The Nashville housing market will experience an accelerated sales volume in 2010 aided by the government’s extension and expansion of the first time home buyers federal tax credit, more government-backed lending assistance, and historically low mortgage rates according to 90% of major forecasts for 2010.
Surrounding real estate markets will improve in the Southeastern U.S. with average housing deflation forecasted at 8.4% regionally. This figure represents the lowest amount of deflation on an annual basis in the past four years (actual price deflation over the past 4 years never reached the predicted decline). Nashville will only feel an estimated 5.2% of deflation overall with the hardest hit sectors being the luxury homes market over $600,000 and developer owned condominiums.
Reported unemployment peaked at 10.2% nationally, a number that has not been reached since the Great Depression. Most economists believe an economic recovery has begun, but with a suppressed job recovery anticipated, real estate will continue to experience price decline. Nashville will certainly see prices fall, but total sales and sales volume will increase in 2010. This phenomenon is commonly know by the phrase “inventory burn off”.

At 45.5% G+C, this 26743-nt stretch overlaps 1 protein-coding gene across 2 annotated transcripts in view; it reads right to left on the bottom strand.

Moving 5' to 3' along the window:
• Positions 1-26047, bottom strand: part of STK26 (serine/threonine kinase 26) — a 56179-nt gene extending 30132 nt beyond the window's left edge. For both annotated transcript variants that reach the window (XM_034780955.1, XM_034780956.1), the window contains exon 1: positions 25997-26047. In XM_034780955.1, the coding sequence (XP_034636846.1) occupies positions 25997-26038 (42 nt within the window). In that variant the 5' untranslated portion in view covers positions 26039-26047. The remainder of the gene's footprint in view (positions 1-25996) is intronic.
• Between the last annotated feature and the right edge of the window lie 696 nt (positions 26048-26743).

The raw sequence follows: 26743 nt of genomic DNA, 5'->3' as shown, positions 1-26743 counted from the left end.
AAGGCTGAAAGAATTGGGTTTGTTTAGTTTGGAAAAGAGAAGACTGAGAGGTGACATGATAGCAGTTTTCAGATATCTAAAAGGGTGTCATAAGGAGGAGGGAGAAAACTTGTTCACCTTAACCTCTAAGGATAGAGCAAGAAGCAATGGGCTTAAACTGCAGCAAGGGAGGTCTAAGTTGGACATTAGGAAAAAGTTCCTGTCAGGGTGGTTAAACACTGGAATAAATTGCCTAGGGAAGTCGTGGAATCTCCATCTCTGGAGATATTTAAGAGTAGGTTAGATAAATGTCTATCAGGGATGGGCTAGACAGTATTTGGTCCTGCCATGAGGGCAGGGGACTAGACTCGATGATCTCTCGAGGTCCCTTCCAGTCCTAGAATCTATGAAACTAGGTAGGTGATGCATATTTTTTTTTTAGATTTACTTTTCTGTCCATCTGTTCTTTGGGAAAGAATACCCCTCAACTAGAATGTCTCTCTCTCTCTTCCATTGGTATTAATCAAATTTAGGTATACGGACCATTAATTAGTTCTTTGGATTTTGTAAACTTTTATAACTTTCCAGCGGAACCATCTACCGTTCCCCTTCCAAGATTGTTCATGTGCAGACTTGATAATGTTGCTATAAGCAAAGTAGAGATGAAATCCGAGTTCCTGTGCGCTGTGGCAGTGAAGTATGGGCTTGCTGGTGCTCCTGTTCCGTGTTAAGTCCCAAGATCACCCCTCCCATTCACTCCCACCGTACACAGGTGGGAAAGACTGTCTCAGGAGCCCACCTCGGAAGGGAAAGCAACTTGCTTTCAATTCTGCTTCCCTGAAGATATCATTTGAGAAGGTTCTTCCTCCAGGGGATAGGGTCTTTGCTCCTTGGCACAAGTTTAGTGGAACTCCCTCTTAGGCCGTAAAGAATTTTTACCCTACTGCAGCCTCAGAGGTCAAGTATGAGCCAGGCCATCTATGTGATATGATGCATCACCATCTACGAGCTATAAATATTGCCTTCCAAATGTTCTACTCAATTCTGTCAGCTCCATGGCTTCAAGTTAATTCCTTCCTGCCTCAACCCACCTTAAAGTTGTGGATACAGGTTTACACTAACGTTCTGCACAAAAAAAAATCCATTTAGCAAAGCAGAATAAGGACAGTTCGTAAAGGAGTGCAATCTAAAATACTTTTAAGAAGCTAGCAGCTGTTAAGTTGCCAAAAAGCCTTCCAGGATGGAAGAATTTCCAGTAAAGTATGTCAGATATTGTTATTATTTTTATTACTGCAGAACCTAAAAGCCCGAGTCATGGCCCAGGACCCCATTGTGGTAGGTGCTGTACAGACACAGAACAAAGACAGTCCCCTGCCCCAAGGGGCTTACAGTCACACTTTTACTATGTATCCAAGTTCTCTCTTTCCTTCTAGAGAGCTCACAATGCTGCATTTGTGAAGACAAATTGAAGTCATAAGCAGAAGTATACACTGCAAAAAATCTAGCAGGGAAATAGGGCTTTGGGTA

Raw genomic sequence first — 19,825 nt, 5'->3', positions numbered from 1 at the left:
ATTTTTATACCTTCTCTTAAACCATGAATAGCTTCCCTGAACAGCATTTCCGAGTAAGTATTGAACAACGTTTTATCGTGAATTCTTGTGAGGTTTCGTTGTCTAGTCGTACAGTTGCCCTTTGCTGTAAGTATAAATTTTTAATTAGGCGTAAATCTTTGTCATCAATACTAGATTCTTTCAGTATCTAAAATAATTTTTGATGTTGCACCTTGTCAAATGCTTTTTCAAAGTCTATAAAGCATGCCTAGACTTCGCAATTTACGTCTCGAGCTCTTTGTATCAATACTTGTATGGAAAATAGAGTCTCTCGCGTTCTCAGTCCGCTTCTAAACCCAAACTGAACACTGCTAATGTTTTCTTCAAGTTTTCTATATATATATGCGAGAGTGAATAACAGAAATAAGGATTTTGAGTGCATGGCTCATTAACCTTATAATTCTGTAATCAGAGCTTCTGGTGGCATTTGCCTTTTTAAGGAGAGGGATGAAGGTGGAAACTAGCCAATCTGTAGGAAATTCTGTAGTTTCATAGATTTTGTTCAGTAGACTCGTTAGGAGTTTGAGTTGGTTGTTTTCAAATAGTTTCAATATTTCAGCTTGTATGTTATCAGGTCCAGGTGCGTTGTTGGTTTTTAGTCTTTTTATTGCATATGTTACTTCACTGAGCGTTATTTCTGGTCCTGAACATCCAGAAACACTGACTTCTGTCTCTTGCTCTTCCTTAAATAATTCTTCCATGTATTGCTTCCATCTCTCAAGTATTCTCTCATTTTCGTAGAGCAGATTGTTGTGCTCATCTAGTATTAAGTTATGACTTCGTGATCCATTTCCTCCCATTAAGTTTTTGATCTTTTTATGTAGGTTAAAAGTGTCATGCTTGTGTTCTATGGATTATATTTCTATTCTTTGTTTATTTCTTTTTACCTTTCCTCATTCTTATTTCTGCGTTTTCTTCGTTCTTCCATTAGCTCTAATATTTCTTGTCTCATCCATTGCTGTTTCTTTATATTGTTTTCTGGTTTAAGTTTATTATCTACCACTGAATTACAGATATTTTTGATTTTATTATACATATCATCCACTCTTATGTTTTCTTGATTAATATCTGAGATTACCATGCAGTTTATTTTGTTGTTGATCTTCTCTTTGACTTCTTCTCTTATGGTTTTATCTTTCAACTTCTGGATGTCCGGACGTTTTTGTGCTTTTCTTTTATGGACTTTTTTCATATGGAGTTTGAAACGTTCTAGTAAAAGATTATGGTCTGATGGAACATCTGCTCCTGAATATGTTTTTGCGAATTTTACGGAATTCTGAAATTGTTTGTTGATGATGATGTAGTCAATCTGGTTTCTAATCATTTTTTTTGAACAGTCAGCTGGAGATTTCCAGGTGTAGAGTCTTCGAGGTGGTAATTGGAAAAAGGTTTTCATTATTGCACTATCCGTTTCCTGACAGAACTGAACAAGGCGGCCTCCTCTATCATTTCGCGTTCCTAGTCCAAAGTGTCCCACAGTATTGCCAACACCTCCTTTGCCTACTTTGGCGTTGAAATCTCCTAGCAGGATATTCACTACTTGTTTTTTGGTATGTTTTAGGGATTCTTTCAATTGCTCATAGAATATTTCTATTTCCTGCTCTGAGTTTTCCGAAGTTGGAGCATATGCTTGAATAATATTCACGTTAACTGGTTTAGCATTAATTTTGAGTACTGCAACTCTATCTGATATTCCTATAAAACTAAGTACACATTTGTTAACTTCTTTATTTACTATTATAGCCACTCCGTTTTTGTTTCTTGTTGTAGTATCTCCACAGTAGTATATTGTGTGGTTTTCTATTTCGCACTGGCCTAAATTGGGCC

Ongoing banking troubles will contribute to added price deflation and spur additional foreclosures in Nashville which will have to be absorbed by new buyers before the real estate market fully stabilizes. This will cause the Nashville housing market to drag towards price stabilization which will not be achieved until late 2010 or early 2011. Momentum should gain strength in the second half of the year with expected improvements in mortgage lending and improved availability of credit.
Faster than average employment growth will boost the Nashville housing market which has been slowly working through a recovery phase. Unemployment or underemployment is the single largest factor for a full economic recovery in Nashville. However, potential super-projects like the new Nashville convention center and Medical Trade Center would alleviate these concerns and lead to a faster recovery despite any future tax implications.
The downtown Nashville condo market will continue to gain sales momentum as the second half of 2009 sales almost doubled those of the first half. Condo auctions contributed to a renewed interest in the downtown market and effectively lowered prices to a level last seen in early 2006. I expect a 12% price decrease in developer owned condos as remaining inventory is absorbed, but for existing resales to only fall by just over half that amount.
Someone will purchase the befuddled 5th & Main project as well as the Rolling Mill Hill development and reintroduce both to the marketplace. The 5th & Main condos will most likely be available for resale at some discounted price and the Rolling Mill Hill condos will most likely go the rental route, perhaps workforce housing. Neither will have much trouble once the price for each have been reset.
The word “inflation” will become the new buzz word instead of “foreclosure” by the end of 2010.